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I put my 2018 Volt Premier on a dyno the other day. I believe this may be a first. I found one YouTube video of a Gen 1 with no results posted.


700 miles on the odometer.

Mustang AWD 150 Dyno. Front wheels in cradle rollers, dyno in 2wd mode.
50*F ambient temperature. Clear Day. 5200 feet above sea level.

The Volt did not want to fully disengage traction control. Eventually the system faulted and allowed me to do full throttle driving with the back wheels not spinning. It did throw a check engine light that could not be cleared with several different scan tools. Required a trip to the dealer to clear the code.


The horsepower readings are fairly accurate as the dyno measure horsepower directly. It then calculates torque using engine speed as part of the equation. Since there is no tachometer for any of the 3 motors, I had to come up with something.
I used wheel speed to sync the vehicle to the dyno. This is a very common thing to do with many different vehicles with geared transmissions. Once in gear, engine speed and wheel speed will always be linear. The dyno knows how fast the rollers are spinning. You then tell the dyno what the engine speed is and it correlates that to the wheel speed. The dyno essentially calculates what the final drive ratio is. So I Googled "Volt Final Drive Ratio" and found a number somewhere. I think it was 2.88. This is the number I told the dyno to use. The results seem plausible, but I cannot say they are accurate.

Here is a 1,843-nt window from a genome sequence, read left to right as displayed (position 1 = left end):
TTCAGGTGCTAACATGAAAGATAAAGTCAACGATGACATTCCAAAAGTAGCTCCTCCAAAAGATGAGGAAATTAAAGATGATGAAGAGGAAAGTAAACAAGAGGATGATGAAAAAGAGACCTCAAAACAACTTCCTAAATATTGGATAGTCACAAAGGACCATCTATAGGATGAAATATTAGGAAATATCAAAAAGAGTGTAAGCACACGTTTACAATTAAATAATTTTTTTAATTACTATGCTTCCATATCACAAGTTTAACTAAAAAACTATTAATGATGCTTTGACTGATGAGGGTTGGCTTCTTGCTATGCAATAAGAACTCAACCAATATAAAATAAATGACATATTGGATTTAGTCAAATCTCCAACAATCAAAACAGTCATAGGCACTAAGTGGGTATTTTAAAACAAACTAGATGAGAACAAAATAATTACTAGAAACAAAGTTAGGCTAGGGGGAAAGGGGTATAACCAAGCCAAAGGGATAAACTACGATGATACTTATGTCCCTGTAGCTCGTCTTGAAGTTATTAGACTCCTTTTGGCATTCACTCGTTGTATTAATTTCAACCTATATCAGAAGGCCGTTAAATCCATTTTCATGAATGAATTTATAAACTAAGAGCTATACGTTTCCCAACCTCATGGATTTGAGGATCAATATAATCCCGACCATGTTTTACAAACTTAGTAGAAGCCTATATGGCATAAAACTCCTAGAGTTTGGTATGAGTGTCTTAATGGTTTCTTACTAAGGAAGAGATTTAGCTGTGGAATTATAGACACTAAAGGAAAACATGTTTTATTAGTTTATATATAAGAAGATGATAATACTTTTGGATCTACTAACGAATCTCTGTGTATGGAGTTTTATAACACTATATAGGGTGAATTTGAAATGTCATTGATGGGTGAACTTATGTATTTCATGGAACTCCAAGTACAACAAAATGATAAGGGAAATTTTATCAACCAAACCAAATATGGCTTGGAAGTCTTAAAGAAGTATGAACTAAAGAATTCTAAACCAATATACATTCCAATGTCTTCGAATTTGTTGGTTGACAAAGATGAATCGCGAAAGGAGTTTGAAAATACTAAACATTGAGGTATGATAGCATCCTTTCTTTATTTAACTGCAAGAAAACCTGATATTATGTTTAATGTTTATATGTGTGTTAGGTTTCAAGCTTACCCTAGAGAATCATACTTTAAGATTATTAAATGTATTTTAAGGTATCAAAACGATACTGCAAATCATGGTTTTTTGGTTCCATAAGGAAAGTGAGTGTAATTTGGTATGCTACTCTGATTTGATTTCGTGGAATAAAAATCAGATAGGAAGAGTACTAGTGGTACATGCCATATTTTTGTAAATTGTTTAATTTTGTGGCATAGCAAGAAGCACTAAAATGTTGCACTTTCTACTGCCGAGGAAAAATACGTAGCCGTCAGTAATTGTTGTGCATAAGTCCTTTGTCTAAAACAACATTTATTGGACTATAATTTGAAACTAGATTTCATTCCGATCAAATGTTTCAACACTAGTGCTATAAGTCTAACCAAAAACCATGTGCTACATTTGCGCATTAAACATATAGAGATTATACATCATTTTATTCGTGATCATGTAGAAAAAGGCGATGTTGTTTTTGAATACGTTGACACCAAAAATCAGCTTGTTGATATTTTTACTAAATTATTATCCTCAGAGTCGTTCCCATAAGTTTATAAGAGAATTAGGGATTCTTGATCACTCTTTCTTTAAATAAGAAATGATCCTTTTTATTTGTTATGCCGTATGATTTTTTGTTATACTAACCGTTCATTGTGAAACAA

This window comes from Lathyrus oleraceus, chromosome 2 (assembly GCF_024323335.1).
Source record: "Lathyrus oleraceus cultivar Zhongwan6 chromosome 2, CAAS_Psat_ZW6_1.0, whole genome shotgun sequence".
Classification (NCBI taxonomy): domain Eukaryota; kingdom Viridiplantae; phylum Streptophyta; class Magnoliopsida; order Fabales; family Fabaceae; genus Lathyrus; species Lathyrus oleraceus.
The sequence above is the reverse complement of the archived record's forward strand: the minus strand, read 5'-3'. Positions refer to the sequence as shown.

I started with a fully charged battery. I did 3 pulls from dead stop to 70mph. The graph shows the best results from all of my tests in the various modes. I did not test in Mountain Mode as the battery level never dropped below 50% so the gas motor never came on.
Normal and Sport modes were almost identical. Hold mode was a little laggy with a much lower torque output, but had much better HP especially at higher wheel speeds.
Normal - 149 HP 291 Tq
Sport - 147 HP 285 Tq
Hold - 171 HP 248 Tq



The dyno does apply a full SAE correction for weather and altitude. The correction factor on this day was about 23%. I do not believe the correction should be applied to the Volt as the altitude has no effect on the electric motors. The gas motor loses available power output, and this may be the reason for the lower torque in hold mode... but it made more horsepower...


I also did a 0-60 timed run and a standing 1/4 mile test.

0-60 8.64sec

1/4 Mile in 16.259sec @ 78MPH
 

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Great info. I was curious if anyone ever did this. I did see this article on this site which talks about the gear ratios so maybe this info can help.